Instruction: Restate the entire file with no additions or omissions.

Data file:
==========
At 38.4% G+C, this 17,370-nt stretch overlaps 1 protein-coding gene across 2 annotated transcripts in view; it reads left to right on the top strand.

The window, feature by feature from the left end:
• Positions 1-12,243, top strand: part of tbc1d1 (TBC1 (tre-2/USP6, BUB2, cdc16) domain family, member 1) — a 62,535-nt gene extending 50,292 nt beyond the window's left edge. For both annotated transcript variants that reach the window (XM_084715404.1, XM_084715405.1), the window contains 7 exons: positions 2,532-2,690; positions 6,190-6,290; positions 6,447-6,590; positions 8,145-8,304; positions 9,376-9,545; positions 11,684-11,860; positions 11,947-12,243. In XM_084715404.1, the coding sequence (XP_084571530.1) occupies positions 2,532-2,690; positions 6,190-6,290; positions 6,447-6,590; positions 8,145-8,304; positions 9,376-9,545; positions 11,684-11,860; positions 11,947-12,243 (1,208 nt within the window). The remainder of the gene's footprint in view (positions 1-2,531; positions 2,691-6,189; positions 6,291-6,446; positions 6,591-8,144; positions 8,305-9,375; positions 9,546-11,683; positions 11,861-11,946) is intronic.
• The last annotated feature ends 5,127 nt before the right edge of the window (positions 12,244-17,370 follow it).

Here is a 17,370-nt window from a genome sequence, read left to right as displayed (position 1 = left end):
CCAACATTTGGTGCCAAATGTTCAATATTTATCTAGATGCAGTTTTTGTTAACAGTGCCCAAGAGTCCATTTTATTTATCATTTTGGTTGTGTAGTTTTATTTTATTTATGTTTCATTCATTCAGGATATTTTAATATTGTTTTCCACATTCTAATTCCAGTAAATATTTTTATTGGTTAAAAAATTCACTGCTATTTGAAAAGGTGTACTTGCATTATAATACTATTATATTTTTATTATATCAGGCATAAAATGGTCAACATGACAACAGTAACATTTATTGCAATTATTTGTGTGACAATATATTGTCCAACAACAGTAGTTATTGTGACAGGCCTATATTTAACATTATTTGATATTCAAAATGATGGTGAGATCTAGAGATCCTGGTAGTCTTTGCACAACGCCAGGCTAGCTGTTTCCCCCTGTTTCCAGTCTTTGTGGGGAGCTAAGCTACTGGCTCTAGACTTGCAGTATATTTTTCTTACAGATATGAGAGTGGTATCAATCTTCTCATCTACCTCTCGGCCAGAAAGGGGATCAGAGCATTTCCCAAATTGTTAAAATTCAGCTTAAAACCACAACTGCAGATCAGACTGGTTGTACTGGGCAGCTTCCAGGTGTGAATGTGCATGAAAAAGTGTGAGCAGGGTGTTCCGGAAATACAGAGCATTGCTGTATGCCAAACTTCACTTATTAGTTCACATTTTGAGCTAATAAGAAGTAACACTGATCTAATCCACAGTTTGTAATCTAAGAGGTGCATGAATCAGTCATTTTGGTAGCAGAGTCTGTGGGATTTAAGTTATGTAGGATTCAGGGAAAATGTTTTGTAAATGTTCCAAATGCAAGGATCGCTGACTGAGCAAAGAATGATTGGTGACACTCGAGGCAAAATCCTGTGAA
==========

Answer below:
At 38.4% G+C, this 17,370-nt stretch overlaps 1 protein-coding gene across 2 annotated transcripts in view; it reads left to right on the top strand.

The window, feature by feature from the left end:
• Positions 1-12,243, top strand: part of tbc1d1 (TBC1 (tre-2/USP6, BUB2, cdc16) domain family, member 1) — a 62,535-nt gene extending 50,292 nt beyond the window's left edge. For both annotated transcript variants that reach the window (XM_084715404.1, XM_084715405.1), the window contains 7 exons: positions 2,532-2,690; positions 6,190-6,290; positions 6,447-6,590; positions 8,145-8,304; positions 9,376-9,545; positions 11,684-11,860; positions 11,947-12,243. In XM_084715404.1, the coding sequence (XP_084571530.1) occupies positions 2,532-2,690; positions 6,190-6,290; positions 6,447-6,590; positions 8,145-8,304; positions 9,376-9,545; positions 11,684-11,860; positions 11,947-12,243 (1,208 nt within the window). The remainder of the gene's footprint in view (positions 1-2,531; positions 2,691-6,189; positions 6,291-6,446; positions 6,591-8,144; positions 8,305-9,375; positions 9,546-11,683; positions 11,861-11,946) is intronic.
• The last annotated feature ends 5,127 nt before the right edge of the window (positions 12,244-17,370 follow it).

Here is a 17,370-nt window from a genome sequence, read left to right as displayed (position 1 = left end):
CCAACATTTGGTGCCAAATGTTCAATATTTATCTAGATGCAGTTTTTGTTAACAGTGCCCAAGAGTCCATTTTATTTATCATTTTGGTTGTGTAGTTTTATTTTATTTATGTTTCATTCATTCAGGATATTTTAATATTGTTTTCCACATTCTAATTCCAGTAAATATTTTTATTGGTTAAAAAATTCACTGCTATTTGAAAAGGTGTACTTGCATTATAATACTATTATATTTTTATTATATCAGGCATAAAATGGTCAACATGACAACAGTAACATTTATTGCAATTATTTGTGTGACAATATATTGTCCAACAACAGTAGTTATTGTGACAGGCCTATATTTAACATTATTTGATATTCAAAATGATGGTGAGATCTAGAGATCCTGGTAGTCTTTGCACAACGCCAGGCTAGCTGTTTCCCCCTGTTTCCAGTCTTTGTGGGGAGCTAAGCTACTGGCTCTAGACTTGCAGTATATTTTTCTTACAGATATGAGAGTGGTATCAATCTTCTCATCTACCTCTCGGCCAGAAAGGGGATCAGAGCATTTCCCAAATTGTTAAAATTCAGCTTAAAACCACAACTGCAGATCAGACTGGTTGTACTGGGCAGCTTCCAGGTGTGAATGTGCATGAAAAAGTGTGAGCAGGGTGTTCCGGAAATACAGAGCATTGCTGTATGCCAAACTTCACTTATTAGTTCACATTTTGAGCTAATAAGAAGTAACACTGATCTAATCCACAGTTTGTAATCTAAGAGGTGCATGAATCAGTCATTTTGGTAGCAGAGTCTGTGGGATTTAAGTTATGTAGGATTCAGGGAAAATGTTTTGTAAATGTTCCAAATGCAAGGATCGCTGACTGAGCAAAGAATGATTGGTGACACTCGAGGCAAAATCCTGTGAA